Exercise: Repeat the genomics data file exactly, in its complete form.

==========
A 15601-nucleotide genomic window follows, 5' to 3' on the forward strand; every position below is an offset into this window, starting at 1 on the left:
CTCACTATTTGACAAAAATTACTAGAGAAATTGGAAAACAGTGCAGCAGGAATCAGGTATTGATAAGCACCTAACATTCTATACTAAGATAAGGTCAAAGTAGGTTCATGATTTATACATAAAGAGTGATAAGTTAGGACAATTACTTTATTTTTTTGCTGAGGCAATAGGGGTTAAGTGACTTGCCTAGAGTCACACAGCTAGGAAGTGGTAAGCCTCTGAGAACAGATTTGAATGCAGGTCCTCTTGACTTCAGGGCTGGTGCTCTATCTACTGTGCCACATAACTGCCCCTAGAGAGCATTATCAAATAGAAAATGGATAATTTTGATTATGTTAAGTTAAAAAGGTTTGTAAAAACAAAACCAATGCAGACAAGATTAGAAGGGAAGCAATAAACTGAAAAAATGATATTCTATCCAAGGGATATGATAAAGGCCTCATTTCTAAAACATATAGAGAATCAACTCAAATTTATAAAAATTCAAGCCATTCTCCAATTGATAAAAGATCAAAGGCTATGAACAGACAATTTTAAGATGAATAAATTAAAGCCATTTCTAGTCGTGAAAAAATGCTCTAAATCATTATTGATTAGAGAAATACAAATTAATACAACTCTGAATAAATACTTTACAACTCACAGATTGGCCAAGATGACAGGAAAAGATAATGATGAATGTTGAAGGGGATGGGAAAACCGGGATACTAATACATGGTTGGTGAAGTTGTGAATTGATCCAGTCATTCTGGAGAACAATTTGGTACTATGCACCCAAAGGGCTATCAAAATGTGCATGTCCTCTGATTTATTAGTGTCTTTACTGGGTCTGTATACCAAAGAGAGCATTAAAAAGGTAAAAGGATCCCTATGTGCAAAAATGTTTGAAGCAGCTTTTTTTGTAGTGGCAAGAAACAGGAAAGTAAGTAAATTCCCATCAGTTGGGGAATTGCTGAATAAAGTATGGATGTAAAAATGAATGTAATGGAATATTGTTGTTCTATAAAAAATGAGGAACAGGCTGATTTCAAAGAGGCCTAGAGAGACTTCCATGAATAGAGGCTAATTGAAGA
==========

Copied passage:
A 15601-nucleotide genomic window follows, 5' to 3' on the forward strand; every position below is an offset into this window, starting at 1 on the left:
CTCACTATTTGACAAAAATTACTAGAGAAATTGGAAAACAGTGCAGCAGGAATCAGGTATTGATAAGCACCTAACATTCTATACTAAGATAAGGTCAAAGTAGGTTCATGATTTATACATAAAGAGTGATAAGTTAGGACAATTACTTTATTTTTTTGCTGAGGCAATAGGGGTTAAGTGACTTGCCTAGAGTCACACAGCTAGGAAGTGGTAAGCCTCTGAGAACAGATTTGAATGCAGGTCCTCTTGACTTCAGGGCTGGTGCTCTATCTACTGTGCCACATAACTGCCCCTAGAGAGCATTATCAAATAGAAAATGGATAATTTTGATTATGTTAAGTTAAAAAGGTTTGTAAAAACAAAACCAATGCAGACAAGATTAGAAGGGAAGCAATAAACTGAAAAAATGATATTCTATCCAAGGGATATGATAAAGGCCTCATTTCTAAAACATATAGAGAATCAACTCAAATTTATAAAAATTCAAGCCATTCTCCAATTGATAAAAGATCAAAGGCTATGAACAGACAATTTTAAGATGAATAAATTAAAGCCATTTCTAGTCGTGAAAAAATGCTCTAAATCATTATTGATTAGAGAAATACAAATTAATACAACTCTGAATAAATACTTTACAACTCACAGATTGGCCAAGATGACAGGAAAAGATAATGATGAATGTTGAAGGGGATGGGAAAACCGGGATACTAATACATGGTTGGTGAAGTTGTGAATTGATCCAGTCATTCTGGAGAACAATTTGGTACTATGCACCCAAAGGGCTATCAAAATGTGCATGTCCTCTGATTTATTAGTGTCTTTACTGGGTCTGTATACCAAAGAGAGCATTAAAAAGGTAAAAGGATCCCTATGTGCAAAAATGTTTGAAGCAGCTTTTTTTGTAGTGGCAAGAAACAGGAAAGTAAGTAAATTCCCATCAGTTGGGGAATTGCTGAATAAAGTATGGATGTAAAAATGAATGTAATGGAATATTGTTGTTCTATAAAAAATGAGGAACAGGCTGATTTCAAAGAGGCCTAGAGAGACTTCCATGAATAGAGGCTAATTGAAGA